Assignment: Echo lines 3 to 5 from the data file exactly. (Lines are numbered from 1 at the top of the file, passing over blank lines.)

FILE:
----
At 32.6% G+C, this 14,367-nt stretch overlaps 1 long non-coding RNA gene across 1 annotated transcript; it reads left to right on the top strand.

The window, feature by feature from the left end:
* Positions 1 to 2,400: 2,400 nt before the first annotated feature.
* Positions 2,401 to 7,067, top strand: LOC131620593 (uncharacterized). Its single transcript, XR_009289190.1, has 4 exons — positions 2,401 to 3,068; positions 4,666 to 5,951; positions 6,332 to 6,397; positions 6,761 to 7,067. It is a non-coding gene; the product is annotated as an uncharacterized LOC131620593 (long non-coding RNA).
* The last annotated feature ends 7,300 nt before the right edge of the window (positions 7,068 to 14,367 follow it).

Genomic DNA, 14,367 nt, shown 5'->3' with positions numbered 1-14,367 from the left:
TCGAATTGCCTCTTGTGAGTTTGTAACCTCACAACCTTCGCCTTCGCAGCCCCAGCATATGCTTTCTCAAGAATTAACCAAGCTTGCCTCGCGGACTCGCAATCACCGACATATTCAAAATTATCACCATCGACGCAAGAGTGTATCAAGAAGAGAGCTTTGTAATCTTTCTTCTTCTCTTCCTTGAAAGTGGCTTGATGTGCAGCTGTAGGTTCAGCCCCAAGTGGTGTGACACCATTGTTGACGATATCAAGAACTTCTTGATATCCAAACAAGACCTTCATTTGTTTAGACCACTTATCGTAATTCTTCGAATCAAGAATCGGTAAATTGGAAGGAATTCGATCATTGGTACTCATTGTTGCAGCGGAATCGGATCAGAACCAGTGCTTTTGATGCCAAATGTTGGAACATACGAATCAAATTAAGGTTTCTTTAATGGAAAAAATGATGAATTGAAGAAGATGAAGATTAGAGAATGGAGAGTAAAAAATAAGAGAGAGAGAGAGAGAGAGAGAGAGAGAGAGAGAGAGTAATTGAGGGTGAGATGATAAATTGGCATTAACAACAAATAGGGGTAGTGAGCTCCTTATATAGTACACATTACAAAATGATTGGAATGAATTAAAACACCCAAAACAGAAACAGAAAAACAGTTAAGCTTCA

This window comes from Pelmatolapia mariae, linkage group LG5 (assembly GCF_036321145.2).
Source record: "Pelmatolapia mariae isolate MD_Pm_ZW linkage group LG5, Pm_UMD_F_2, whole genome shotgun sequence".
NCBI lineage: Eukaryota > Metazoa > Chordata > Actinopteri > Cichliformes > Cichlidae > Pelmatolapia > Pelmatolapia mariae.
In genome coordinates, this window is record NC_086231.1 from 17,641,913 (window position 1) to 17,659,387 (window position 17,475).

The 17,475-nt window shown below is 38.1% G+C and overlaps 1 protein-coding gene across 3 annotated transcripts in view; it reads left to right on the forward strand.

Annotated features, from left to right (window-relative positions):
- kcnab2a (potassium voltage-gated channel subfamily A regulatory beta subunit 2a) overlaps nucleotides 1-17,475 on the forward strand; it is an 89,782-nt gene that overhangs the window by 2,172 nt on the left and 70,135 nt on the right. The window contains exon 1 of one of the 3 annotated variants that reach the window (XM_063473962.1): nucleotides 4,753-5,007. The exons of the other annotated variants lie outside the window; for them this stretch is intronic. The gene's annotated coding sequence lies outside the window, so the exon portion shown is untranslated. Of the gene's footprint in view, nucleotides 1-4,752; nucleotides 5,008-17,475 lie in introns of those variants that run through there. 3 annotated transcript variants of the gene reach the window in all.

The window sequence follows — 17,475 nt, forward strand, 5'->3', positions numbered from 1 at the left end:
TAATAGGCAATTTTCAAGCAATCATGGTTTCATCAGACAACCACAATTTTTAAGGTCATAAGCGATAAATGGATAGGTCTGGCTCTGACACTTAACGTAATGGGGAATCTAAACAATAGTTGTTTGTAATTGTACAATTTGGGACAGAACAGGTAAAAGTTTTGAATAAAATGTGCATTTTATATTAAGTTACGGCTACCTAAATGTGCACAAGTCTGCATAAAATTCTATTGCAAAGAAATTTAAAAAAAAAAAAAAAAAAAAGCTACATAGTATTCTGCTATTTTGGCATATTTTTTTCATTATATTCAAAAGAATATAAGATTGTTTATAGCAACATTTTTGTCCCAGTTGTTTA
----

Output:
* Positions 1 to 2,400: 2,400 nt before the first annotated feature.
* Positions 2,401 to 7,067, top strand: LOC131620593 (uncharacterized). Its single transcript, XR_009289190.1, has 4 exons — positions 2,401 to 3,068; positions 4,666 to 5,951; positions 6,332 to 6,397; positions 6,761 to 7,067. It is a non-coding gene; the product is annotated as an uncharacterized LOC131620593 (long non-coding RNA).
* The last annotated feature ends 7,300 nt before the right edge of the window (positions 7,068 to 14,367 follow it).